[openstack-dev] [heat] Heater Proposal
adrian.otto at rackspace.com
Thu Dec 5 01:04:32 UTC 2013
On Dec 4, 2013, at 4:06 PM, "Fox, Kevin M" <kevin.fox at pnnl.gov>
> What is the difference between Heater, Cloudify (http://appcatalog.cloudifysource.org/#/?tumblr)
Cloudify is a Java based open source cloud management tool from Gigaspaces. Cloudify developers are part of the Solum project as well, and are supporting the effort.
> and Murano (https://wiki.openstack.org/wiki/Murano)
Murano is a Stackforge project that has recently pivoted into something I would describe as an app catalog system. I am interested in it from a Solum perspective.
> If Heater is intended to be a subset of Cloudify/Murano
I think that Heater and Murano are complimentary, and that Murano could potentially leverage Heater when it takes form. This possibility should be discussed with the Murano contributors prior to drawing any further conclusions.
Note that Heater's focus in much more narrow than Murano's.
> that they both would use, it might be good to start off like the Solum folks are?
I have participated in leading Solum through a process similar to the #1 option proposed below by Tim Schnell. That may be a bit more foolling around than is really needed for this. My vote would be for starting with option #2 (the easiest one), and transitioning to #3 if the code review process seems restrictive, or if the core team for Heat feels it's too much of a burden to do the reviews.
> From: Tim Schnell [tim.schnell at RACKSPACE.COM]
> Sent: Wednesday, December 04, 2013 3:34 PM
> To: OpenStack Development Mailing List (not for usage questions)
> Subject: [openstack-dev] [heat] Heater Proposal
> Hi Heaters,
> We would like to start a dialog on the general direction of the proposed Heater project:
> blueprint: https://blueprints.launchpad.net/heat/+spec/heat-template-repo
> wiki: https://wiki.openstack.org/wiki/Heat/htr
> It is important to us to start the discussion early but please note that the wiki is still very much a work-in-progress. I am actively working to clean up the use cases and the API spec is just to generate discussion, I expect it to change based on general consensus.
> We currently have 3 options for starting the Heater project:
> 1. Start Heater as a Stackforge project with a different core team that is dedicated to actively working on Heater
> 2. Incubate Heater within the Orchestration umbrella using the existing Heat Core team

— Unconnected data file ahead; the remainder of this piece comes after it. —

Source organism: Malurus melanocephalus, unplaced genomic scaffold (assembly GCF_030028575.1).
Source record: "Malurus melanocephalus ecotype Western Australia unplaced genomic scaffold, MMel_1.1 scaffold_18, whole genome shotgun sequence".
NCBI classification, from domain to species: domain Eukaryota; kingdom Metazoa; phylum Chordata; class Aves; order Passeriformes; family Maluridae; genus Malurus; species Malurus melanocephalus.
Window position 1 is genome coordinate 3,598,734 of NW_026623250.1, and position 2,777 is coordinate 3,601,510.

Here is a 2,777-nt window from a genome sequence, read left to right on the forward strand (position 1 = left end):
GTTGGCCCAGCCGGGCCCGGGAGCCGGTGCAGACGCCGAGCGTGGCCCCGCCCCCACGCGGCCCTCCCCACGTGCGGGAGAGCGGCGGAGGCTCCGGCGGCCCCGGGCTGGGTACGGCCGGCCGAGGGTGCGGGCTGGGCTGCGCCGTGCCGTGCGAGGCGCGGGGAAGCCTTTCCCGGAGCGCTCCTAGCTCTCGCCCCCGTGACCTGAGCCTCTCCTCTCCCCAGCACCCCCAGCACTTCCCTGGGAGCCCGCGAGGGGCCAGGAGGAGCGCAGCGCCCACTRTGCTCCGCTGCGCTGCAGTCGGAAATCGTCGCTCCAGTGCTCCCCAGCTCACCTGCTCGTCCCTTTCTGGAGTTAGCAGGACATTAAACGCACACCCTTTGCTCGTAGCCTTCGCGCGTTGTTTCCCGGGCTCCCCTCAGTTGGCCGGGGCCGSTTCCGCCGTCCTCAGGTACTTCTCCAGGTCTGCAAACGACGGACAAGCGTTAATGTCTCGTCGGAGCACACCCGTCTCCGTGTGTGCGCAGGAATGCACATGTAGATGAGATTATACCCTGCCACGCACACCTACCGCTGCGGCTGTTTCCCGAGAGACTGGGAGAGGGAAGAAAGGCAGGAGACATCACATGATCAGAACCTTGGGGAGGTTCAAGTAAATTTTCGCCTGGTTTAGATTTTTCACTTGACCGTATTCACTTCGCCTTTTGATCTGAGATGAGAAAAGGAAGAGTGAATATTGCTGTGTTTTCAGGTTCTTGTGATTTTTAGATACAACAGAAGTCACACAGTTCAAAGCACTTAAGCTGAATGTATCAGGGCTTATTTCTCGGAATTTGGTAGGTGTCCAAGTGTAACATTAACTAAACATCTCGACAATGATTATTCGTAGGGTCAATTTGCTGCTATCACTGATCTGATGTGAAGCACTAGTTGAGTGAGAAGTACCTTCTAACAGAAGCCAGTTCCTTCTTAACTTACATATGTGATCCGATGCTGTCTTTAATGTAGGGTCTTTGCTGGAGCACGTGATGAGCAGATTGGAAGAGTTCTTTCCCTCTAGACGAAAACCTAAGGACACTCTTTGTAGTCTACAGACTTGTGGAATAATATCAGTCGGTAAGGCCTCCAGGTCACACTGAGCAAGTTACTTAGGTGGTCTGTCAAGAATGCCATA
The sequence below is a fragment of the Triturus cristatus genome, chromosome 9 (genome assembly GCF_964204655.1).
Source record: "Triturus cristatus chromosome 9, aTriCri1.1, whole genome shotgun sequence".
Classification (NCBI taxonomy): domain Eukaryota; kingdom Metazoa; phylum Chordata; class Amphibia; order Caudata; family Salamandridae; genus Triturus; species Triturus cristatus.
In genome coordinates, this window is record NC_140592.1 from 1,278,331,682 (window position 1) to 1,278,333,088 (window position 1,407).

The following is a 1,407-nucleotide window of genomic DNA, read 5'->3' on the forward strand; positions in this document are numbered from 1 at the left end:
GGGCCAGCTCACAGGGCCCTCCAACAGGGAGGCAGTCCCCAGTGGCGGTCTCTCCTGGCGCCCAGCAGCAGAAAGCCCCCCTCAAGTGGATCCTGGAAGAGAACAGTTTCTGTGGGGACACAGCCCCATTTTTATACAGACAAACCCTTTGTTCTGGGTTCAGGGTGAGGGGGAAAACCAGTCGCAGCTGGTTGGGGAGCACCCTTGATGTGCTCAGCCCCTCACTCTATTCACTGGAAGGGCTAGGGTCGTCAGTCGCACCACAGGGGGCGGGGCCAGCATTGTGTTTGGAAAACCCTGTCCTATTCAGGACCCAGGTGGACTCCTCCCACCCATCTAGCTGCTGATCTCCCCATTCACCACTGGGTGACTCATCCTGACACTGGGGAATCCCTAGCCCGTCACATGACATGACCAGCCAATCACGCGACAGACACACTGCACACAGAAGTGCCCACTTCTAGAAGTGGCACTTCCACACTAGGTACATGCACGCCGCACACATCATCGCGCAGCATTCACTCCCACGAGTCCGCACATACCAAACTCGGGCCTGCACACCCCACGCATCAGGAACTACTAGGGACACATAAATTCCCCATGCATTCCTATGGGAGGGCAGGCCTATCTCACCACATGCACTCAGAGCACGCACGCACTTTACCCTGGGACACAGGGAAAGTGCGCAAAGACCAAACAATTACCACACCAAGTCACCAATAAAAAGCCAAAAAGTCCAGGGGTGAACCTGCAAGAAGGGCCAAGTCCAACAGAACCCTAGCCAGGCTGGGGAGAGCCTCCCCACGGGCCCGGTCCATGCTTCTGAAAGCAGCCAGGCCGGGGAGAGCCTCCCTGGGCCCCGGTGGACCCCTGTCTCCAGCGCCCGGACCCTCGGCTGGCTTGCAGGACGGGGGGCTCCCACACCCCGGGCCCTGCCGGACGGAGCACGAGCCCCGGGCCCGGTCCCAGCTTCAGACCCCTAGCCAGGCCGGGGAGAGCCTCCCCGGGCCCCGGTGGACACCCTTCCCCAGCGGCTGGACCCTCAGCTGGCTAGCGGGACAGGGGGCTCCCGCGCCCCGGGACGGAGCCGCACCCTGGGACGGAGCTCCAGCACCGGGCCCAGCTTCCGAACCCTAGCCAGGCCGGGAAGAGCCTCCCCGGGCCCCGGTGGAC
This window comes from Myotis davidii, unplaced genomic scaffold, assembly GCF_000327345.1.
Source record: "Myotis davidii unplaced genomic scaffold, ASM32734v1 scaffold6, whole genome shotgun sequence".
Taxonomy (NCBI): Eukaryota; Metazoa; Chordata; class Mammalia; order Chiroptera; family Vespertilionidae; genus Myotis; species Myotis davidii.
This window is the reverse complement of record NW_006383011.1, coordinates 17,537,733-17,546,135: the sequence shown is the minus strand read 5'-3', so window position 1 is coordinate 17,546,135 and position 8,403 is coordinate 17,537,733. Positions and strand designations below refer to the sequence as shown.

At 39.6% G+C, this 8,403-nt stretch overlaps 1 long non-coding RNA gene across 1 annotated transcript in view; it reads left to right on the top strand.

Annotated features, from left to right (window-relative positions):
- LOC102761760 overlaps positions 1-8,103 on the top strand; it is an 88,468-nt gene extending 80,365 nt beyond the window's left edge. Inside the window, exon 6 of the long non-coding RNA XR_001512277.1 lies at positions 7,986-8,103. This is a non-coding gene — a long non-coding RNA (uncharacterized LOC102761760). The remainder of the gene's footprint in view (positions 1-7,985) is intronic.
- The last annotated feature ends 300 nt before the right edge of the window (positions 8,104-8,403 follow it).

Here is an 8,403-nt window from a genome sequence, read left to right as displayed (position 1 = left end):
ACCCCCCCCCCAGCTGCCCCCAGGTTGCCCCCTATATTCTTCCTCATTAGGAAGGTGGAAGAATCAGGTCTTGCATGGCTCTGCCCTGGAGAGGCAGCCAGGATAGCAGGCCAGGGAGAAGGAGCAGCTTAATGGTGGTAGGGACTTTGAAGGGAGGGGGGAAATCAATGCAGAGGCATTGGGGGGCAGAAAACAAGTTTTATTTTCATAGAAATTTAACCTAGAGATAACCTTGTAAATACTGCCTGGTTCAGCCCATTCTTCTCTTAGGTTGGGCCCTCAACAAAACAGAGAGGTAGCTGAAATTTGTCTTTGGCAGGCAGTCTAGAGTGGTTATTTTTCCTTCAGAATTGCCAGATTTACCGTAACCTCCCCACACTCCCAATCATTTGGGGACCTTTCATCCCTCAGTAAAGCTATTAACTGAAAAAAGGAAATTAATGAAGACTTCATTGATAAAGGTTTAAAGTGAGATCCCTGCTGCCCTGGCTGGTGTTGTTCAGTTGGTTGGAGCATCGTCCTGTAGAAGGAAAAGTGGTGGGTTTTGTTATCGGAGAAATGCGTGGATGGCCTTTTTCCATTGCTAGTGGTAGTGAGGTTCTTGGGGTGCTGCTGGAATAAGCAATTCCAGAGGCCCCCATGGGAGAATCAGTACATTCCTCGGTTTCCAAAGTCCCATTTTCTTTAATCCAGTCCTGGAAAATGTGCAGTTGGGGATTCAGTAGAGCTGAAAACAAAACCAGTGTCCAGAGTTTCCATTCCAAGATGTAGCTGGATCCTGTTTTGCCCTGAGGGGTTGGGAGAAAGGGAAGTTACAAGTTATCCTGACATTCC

> 3. Incubate Heater with the Orchestration umbrella, but create a sub-project team responsible for reviewing and +2s
> The idea behind creating a separate core team either via Stackforge or an Orchestration sub-project is so that the people actively working on Heater can review and iterate more quickly through code revisions than dumping Heater code through the already strained Heat review pipeline.
> We are still ironing out the definition of a schema for Heater based on the existing use cases in the wiki and we would very much appreciate any input with regards to the existing use cases or proposed API spec. In particular, it is starting to become apparent that a few of the defined schema are not necessarily related to Heater specifically and may make good candidates to start a separate discussion on inclusion in the HOT specification.
> The following things, specifically, would add value to the HOT specification in general (copied from the wiki if you need further context):
> name: Wordpress
> version: 3.6.1
> flavor: Single Linux server with WordPress 3.6.1 and MySQL 5.5
> weight: 3
> - href: https://600861890ddb34a8670a-744765205721eed93c384dae790e86aa.ssl.cf2.rackcdn.com/wordpress-tattoo.png
> type: default
> - href: https://600861890ddb34a8670a-744765205721eed93c384dae790e86aa.ssl.cf2.rackcdn.com/wordpress-icon-20x20.png
> type: small
> - wordpress
> - mysql
> some abstract...
> This blueprint includes a single server running Wordpress with Varnish.
> This blueprint's performance has not been measured.
> If you're new to WordPress, the
> documentation will step you through the process of logging into the
> admin panel, customizing your blog, and changing your theme.
> Keywords has already been the subject of another mailing list conversation so let's ignore that one for the moment. If there is general consensus that we should at least discuss application, icons, and documentation as possible candidates for the HOT syntax then I will start a separate mailing list thread to detail out the use cases.
> The original thought was, other things like template versioning information and keystone roles for permissions are very obviously related to Heater. Heater will use those things to make decisions about how it works. But application information, icons and documentation are not things that Heater cares about. Heat also does not care about these things but the downstream user interface does care about these things and a human looking at the Heat template would be able to gather valuable information from these things as well.
> Obviously, the actual structure and use cases for these things would need to be vetted before inclusion in the HOT syntax but let's discuss the more general idea that the HOT syntax should include things that Heat (or Heater) does not care about but can prove to add real value to the user experience at some point in a user's interaction with Heat.
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